• Another week, another Kickstarter project: Frank Woodward’s 2008 documentary, Lovecraft: Fear of the Unknown, was an excellent study of HP Lovecraft’s life and work featuring interviews with John Carpenter, Neil Gaiman, Caitlín R. Kiernan, Peter Straub, Guillermo Del Toro and leading Lovecraft scholar ST Joshi; the film also included a few examples of my Cthulhoid artwork. Disc copies of the film have been out-of-print for a while so Frank’s fund is hoping to raise money for a new Blu-ray edition featuring extended interviews and other extras.

• David Cronenberg’s debut novel, Consumed, “reads somewhat like a mashup of William Gibson, the king of near-future SF cool, and 1970s horror maestro James Herbert,” says Steven Poole. I’d have thought a more obvious analogy would be with JG Ballard; descriptions of Cronenberg’s narrative make it sound like Ballard’s concerns repurposed for our current era of electronically-mediated everything. Related: Crash by Sanyú, “adaptación de un fragmento de la novela de J. Ballard”.

• “To commune with the music of Cyclobe is to enter not just a strange world, but strange constellations – interdimensional, atemporal zones of carefully cultivated auras bordering wild, unstable forces.” Russell Cuzner talks to Ossian Brown and Stephen Thrower about Derek Jarman, hurdy-gurdies and the deceptive nature of time.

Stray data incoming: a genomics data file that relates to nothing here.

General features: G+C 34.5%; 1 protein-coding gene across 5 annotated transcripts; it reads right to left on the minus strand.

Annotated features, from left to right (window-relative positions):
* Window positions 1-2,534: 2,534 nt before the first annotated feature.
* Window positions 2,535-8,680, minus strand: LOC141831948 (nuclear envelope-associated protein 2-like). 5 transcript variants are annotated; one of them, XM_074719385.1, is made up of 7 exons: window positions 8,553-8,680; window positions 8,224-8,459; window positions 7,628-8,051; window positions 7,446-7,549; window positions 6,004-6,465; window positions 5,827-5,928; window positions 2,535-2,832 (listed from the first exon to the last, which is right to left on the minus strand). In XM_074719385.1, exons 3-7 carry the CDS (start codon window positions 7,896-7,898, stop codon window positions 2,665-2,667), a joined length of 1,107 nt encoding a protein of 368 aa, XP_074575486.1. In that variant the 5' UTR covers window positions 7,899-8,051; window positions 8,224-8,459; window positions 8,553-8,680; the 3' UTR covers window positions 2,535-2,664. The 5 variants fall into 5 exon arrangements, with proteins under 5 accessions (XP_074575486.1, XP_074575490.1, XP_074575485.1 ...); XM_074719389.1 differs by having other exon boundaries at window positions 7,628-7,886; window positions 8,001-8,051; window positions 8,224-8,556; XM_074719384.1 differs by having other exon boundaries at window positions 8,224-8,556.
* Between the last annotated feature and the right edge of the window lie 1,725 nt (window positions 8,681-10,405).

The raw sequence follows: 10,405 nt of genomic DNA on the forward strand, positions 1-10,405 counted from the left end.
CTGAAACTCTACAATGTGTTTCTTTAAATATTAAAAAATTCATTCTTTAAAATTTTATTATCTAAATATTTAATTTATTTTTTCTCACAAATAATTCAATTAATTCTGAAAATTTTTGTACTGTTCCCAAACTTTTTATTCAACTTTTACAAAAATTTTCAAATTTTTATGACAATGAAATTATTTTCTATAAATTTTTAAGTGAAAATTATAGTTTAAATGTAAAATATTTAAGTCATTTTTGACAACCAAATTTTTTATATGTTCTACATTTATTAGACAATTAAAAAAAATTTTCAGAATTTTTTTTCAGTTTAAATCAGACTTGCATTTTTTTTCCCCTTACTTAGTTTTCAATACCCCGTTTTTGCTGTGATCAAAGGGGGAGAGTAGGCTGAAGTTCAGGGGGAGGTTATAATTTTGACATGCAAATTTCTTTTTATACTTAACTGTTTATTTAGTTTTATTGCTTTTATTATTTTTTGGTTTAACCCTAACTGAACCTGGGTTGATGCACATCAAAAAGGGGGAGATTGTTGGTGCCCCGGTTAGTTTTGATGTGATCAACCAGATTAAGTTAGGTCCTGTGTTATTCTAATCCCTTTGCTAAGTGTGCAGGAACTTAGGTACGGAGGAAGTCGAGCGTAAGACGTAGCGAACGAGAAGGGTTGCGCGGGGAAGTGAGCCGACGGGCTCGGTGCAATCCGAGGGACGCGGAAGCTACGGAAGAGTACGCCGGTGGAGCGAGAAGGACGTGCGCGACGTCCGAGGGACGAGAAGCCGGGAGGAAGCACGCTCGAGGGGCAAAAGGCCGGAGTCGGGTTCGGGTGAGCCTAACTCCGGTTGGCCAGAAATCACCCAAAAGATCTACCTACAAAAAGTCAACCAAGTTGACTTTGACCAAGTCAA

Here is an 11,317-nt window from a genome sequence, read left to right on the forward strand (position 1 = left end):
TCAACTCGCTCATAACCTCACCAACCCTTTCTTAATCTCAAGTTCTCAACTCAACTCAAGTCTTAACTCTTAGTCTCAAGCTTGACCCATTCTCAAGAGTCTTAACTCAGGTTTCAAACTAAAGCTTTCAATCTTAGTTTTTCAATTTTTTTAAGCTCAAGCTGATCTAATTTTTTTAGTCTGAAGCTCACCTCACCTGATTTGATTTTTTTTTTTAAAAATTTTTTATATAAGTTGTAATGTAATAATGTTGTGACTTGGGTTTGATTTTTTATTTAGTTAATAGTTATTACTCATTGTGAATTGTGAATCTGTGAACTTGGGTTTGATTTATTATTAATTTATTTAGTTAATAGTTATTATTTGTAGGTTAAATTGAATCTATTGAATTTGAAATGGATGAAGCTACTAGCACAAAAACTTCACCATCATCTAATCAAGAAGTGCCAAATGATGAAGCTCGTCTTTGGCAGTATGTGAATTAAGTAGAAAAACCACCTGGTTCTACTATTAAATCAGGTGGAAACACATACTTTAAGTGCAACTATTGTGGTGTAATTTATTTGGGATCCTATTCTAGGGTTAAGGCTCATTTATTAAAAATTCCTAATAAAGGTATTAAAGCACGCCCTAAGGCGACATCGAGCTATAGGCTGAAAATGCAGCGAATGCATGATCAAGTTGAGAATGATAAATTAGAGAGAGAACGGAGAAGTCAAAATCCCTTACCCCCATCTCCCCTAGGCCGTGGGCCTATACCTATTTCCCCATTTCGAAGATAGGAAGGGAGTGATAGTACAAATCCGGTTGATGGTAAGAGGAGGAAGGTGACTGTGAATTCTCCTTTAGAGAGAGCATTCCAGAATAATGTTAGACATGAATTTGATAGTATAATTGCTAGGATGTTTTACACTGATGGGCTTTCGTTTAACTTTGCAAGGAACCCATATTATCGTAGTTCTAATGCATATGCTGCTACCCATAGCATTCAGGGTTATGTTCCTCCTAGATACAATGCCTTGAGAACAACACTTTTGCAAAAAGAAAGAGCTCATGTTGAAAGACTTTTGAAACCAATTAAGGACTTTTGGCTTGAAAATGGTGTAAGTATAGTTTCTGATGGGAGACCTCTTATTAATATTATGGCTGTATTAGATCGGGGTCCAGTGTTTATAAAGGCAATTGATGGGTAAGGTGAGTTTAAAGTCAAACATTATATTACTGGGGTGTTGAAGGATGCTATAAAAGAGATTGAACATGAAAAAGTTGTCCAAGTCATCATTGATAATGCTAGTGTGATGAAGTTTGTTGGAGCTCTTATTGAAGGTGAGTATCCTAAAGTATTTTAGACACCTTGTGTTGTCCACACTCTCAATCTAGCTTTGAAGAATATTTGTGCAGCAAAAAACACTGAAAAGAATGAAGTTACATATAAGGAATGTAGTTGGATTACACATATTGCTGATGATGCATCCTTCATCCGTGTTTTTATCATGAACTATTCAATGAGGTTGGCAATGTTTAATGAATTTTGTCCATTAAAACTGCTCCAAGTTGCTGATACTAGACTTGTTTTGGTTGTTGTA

…there are no rules in fiction even if creative writing programs everywhere have tried to make people believe there are. When I read fiction that has passed through the filter of too many workshops, I often get the feeling that I’m reading the same novel over and over again: the same way of being humorous, the same way of being candid, the same way of creating empathy.

Valeria Luiselli talking to Jennifer Kabat about fiction, cities and maps.

• The rationale behind Silent Partners: Artist & Mannequin from Function to Fetish is “to explore the way that the artificial human figure has routinely provided artists with the most direct and reliable route to visual realism. And then to work out why that makes us so upset.” Kathryn Hughes on a new exhibition.

• “It immediately throws up some interesting thoughts: Bowie as the young dandy and the obvious comparisons with Oscar Wilde and The Picture Of Dorian Gray, with the portrait that ages.” Designer Jonathan Barnbrook on the cover photos for David Bowie’s forthcoming album Nothing Has Changed.

• October brings all the music mixes. This week there’s a choice of FACT mix 463 by Dntel, Autumn’s Whirr by Café Kaput (aka Jon Brooks), and Suspected Rural Telephone Box Poltergeist by The Geography Trip.

• “…when you first go into the room it’s like entering a furnace… a furnace of sound.” Scott Walker talks to John Doran about recording with Sunn O))). The new album, Soused, is out on 20th October.

We are the Martians: the Legacy of Nigel Kneale, a new collection of Kneale-related essays and appreciations, edited by Neil Snowdon.

• Kim Newman is one of the contributors to the Kneale collection. Here he is on the main types of ghost story, and how to recognize them.

Issue 7 of Glitterwolf magazine is out on the 15th, and it’s a Halloween special.

Etai Rahmil makes mask-pipes from glass for weed smokers.

Accidental Cool Art

Hurdy Gurdy Man (1968) by Donovan | Hurdy Gurdy Man (1970) by Eartha Kitt | Hurdy Gurdy Man (2009) by Patrick Cowley & Jorge Socarras